One of your vehicle’s most essential safety mechanisms is your braking system. Every time you get on the road, you use your brakes – and nothing is more important than having them work when you must stop suddenly to avoid a collision. In this month’s blog, we look at the basics of your vehicle’s braking system, and review ways to keep your brakes maintained from the usual wear and tear of driving.
The Basics of Brakes
For the driver, braking starts with the brake pedal. But exactly what happens when you depress the brake pedal?
To better understand what can go wrong with your brakes, it’s helpful to know the basics of how your braking system works:
- Depressing the brake pedal results in pressure on the brake lines, which hydraulically release brake fluid to engage with the brake parts. Brake lines are metal tubes that carry brake fluid through the system.
- The brake fluid exerts enough pressure to transfer power to the calipers. Calipers are a type of clamp or bracket that are on both sides of the brake rotor.
- Calipers engage the brake pads, which push against the rotor. Think of the brake rotor as a metal disc that is attached to your vehicle’s wheel, and it rotates when the vehicle is in motion.
- The pressure and friction of the brake pads on the rotors, slow and eventually stop the wheels from spinning.
This is a simplistic explanation of how your brakes work – the bottom line is that if there is a malfunction of one or more of these components, it can impact your vehicle’s braking ability.
So, what can impact the function of your braking system?
Braking System Issues
Your vehicle’s brakes are continuously subjected to a lot of hazards, which include bad road conditions, heat, motion, and dirt. These hazards can contribute to damage and eventual failure of your braking system components.
Three of the more common issues for the braking system include:
- Fluid Leaks or Low Fluid: Sometimes your brake lines may have a leak, resulting in the loss of vital brake fluid. Because brake fluid is so critical to creating power for the brake components, you will notice several things when there is a leak, or your braking system is low on brake fluid:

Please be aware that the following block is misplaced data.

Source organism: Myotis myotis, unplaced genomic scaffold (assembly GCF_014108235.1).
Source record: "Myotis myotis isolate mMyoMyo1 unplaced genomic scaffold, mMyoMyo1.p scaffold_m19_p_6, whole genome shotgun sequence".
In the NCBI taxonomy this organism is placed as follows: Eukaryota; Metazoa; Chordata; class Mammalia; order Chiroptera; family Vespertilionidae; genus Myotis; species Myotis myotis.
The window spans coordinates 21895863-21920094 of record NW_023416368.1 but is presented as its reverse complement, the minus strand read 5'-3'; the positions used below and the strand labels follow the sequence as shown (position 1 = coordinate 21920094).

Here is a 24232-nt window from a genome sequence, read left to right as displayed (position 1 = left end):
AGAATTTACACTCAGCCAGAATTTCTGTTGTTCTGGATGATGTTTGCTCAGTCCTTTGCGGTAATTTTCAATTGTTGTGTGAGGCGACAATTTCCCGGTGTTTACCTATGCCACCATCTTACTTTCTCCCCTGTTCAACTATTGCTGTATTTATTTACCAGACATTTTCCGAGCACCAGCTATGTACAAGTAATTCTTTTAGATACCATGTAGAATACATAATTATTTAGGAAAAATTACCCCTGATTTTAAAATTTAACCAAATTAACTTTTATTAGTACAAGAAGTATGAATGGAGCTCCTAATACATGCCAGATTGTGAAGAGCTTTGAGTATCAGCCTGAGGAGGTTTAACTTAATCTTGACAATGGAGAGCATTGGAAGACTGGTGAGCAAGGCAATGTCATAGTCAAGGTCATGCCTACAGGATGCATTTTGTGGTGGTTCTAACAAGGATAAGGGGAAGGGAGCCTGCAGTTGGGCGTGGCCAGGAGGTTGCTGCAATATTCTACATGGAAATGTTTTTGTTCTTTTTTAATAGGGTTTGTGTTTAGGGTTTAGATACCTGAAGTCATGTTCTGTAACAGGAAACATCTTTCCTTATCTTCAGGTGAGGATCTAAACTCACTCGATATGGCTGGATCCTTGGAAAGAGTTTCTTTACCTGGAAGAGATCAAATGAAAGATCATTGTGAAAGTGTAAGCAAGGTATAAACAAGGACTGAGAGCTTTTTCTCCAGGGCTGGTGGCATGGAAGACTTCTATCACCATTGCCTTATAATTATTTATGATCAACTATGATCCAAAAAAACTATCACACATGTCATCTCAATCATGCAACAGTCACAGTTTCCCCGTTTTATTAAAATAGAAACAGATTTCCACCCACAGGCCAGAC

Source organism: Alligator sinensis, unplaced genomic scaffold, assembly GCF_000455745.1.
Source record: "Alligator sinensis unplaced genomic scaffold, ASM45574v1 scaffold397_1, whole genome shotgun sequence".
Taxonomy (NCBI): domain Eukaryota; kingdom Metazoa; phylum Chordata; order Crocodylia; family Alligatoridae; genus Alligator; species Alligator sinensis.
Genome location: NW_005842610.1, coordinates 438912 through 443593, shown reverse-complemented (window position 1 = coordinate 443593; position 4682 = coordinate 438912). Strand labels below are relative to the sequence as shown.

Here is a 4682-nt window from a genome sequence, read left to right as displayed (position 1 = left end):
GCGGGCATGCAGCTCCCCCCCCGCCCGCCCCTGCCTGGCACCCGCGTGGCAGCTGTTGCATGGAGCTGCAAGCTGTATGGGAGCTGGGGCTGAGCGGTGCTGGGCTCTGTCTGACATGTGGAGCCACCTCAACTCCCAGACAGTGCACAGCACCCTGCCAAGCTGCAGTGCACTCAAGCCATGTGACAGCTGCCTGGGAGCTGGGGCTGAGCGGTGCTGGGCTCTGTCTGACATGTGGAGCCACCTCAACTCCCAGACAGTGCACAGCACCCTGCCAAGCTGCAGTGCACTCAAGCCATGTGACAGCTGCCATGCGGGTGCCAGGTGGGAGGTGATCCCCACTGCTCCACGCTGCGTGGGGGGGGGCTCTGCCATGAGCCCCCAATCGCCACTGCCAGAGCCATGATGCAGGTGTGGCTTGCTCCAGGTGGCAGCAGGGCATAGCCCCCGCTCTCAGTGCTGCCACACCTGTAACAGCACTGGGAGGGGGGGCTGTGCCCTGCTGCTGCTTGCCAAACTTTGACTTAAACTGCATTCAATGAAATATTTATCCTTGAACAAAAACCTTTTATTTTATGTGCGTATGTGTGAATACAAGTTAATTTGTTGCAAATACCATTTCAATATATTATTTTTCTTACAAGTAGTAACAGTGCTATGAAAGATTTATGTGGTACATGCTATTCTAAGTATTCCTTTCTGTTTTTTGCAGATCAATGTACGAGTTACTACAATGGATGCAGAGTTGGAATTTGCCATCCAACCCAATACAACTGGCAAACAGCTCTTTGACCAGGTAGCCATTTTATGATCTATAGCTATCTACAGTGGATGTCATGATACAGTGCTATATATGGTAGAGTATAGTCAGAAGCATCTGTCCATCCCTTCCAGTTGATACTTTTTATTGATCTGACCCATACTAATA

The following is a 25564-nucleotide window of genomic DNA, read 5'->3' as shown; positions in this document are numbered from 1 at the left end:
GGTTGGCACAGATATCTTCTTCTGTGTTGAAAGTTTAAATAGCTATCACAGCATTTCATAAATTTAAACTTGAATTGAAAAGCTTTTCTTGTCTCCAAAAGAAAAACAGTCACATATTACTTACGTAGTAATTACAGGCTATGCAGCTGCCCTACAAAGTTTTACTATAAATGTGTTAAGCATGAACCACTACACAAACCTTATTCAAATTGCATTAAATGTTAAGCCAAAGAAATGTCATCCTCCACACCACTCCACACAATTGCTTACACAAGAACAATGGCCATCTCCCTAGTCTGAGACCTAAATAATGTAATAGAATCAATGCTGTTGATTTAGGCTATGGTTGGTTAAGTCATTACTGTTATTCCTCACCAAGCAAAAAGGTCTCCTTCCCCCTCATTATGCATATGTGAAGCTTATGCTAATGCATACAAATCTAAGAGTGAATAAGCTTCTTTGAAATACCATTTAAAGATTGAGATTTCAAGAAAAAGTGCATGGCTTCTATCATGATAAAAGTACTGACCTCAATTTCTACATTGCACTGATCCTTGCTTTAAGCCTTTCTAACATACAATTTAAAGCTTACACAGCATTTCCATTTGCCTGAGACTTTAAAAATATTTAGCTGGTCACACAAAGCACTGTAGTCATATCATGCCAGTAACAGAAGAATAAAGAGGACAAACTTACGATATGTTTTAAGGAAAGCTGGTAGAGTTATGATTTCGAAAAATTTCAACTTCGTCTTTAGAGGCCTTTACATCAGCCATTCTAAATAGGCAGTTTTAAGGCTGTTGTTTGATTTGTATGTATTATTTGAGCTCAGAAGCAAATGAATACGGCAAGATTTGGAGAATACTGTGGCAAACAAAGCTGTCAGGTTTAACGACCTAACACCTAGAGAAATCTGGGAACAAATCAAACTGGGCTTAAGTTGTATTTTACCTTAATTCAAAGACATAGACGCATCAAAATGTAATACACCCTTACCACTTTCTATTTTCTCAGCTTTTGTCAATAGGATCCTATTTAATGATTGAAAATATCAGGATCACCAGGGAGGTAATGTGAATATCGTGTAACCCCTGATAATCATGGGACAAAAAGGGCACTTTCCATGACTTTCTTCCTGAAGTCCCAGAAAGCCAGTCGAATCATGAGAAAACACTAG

- Soft, squishy, or cushiony sensation when depressing the brake pedal. It will feel like there is air in the lines.
- No pressure or resistance when depressing the brake pedal.
- Brake Light illuminated on the dashboard.
- Significant reduction in brake performance.
- Visible pools of brake fluid beneath the vehicle.
- Burning smells.
- Wear and Tear: Your braking system takes a lot of abuse every time you drive. Even with careful driving habits, your brakes are subjected to a considerable amount of wear and tear over time. Your brake pads may wear down, or your rotors can begin to develop grooves from frequent pressure on them. Regardless, brake components will eventually need to be maintained over the lifetime of your vehicle. Keep an eye out for these symptoms of braking wear and tear:
- Vibration or shuddering when you depress the brake pedal.
- Various noises, including screeching, squealing, or grinding when using the brakes.
- The vehicle pulls to one side when braking.
- Longer stopping distances.
- Accumulation of Dirt: Road dirt and brake dust can accumulate on your braking components, causing them to fail or diminish the braking performance.
Brake System Maintenance
Keeping your braking system maintained is important if you do a lot of driving. If you notice any typical braking system symptoms, make sure to get your vehicle scheduled for a full brake inspection at Best Western Transmissions.
Maintaining your braking system may include:
- Visual inspection of braking system components
- Repair or replacement of worn parts, such as brake pads or rotors
- Periodic brake fluid flushes and replacement
- Bleeding the brake lines of air
Don’t let your brakes become a safety hazard. Keep them well-maintained for the life of your vehicle.
Contact a service professional today at Best Western Transmissions to schedule a brake inspection, maintenance, or repairs. We will also help you come up with an ongoing maintenance plan and schedule for this important vehicle mechanism.